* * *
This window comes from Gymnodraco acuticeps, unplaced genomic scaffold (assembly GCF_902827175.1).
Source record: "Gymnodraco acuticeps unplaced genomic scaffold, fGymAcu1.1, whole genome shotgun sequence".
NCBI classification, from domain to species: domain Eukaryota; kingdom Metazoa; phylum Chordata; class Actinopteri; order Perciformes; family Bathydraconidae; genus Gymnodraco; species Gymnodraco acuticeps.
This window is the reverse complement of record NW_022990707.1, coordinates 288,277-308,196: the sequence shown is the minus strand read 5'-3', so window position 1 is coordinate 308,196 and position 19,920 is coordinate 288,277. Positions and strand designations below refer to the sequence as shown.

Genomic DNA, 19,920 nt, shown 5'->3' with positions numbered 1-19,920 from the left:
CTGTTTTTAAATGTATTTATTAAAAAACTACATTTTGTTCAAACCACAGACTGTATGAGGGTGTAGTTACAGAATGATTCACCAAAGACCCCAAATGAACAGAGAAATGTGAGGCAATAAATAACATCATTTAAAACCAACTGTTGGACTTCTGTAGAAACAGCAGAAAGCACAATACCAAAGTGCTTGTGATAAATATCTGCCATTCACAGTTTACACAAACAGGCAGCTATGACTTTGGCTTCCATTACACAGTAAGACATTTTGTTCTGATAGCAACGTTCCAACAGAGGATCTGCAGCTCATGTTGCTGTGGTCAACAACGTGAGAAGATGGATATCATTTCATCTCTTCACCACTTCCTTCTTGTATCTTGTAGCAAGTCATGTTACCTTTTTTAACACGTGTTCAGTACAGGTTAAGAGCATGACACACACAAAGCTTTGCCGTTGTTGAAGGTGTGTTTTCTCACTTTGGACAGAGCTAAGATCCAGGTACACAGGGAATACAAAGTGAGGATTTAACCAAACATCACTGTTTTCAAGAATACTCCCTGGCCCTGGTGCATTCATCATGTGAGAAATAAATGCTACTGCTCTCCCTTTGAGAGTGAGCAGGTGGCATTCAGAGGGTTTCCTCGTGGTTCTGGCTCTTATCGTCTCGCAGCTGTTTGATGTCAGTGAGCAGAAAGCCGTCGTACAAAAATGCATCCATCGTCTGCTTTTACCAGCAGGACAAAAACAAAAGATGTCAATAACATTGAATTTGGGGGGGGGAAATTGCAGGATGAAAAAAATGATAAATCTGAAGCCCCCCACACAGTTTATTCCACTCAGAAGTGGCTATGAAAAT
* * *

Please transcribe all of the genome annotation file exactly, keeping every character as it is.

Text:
This window comes from Gymnodraco acuticeps, unplaced genomic scaffold (assembly GCF_902827175.1).
Source record: "Gymnodraco acuticeps unplaced genomic scaffold, fGymAcu1.1, whole genome shotgun sequence".
NCBI classification, from domain to species: domain Eukaryota; kingdom Metazoa; phylum Chordata; class Actinopteri; order Perciformes; family Bathydraconidae; genus Gymnodraco; species Gymnodraco acuticeps.
This window is the reverse complement of record NW_022990707.1, coordinates 288,277-308,196: the sequence shown is the minus strand read 5'-3', so window position 1 is coordinate 308,196 and position 19,920 is coordinate 288,277. Positions and strand designations below refer to the sequence as shown.

Genomic DNA, 19,920 nt, shown 5'->3' with positions numbered 1-19,920 from the left:
CTGTTTTTAAATGTATTTATTAAAAAACTACATTTTGTTCAAACCACAGACTGTATGAGGGTGTAGTTACAGAATGATTCACCAAAGACCCCAAATGAACAGAGAAATGTGAGGCAATAAATAACATCATTTAAAACCAACTGTTGGACTTCTGTAGAAACAGCAGAAAGCACAATACCAAAGTGCTTGTGATAAATATCTGCCATTCACAGTTTACACAAACAGGCAGCTATGACTTTGGCTTCCATTACACAGTAAGACATTTTGTTCTGATAGCAACGTTCCAACAGAGGATCTGCAGCTCATGTTGCTGTGGTCAACAACGTGAGAAGATGGATATCATTTCATCTCTTCACCACTTCCTTCTTGTATCTTGTAGCAAGTCATGTTACCTTTTTTAACACGTGTTCAGTACAGGTTAAGAGCATGACACACACAAAGCTTTGCCGTTGTTGAAGGTGTGTTTTCTCACTTTGGACAGAGCTAAGATCCAGGTACACAGGGAATACAAAGTGAGGATTTAACCAAACATCACTGTTTTCAAGAATACTCCCTGGCCCTGGTGCATTCATCATGTGAGAAATAAATGCTACTGCTCTCCCTTTGAGAGTGAGCAGGTGGCATTCAGAGGGTTTCCTCGTGGTTCTGGCTCTTATCGTCTCGCAGCTGTTTGATGTCAGTGAGCAGAAAGCCGTCGTACAAAAATGCATCCATCGTCTGCTTTTACCAGCAGGACAAAAACAAAAGATGTCAATAACATTGAATTTGGGGGGGGGAAATTGCAGGATGAAAAAAATGATAAATCTGAAGCCCCCCACACAGTTTATTCCACTCAGAAGTGGCTATGAAAAT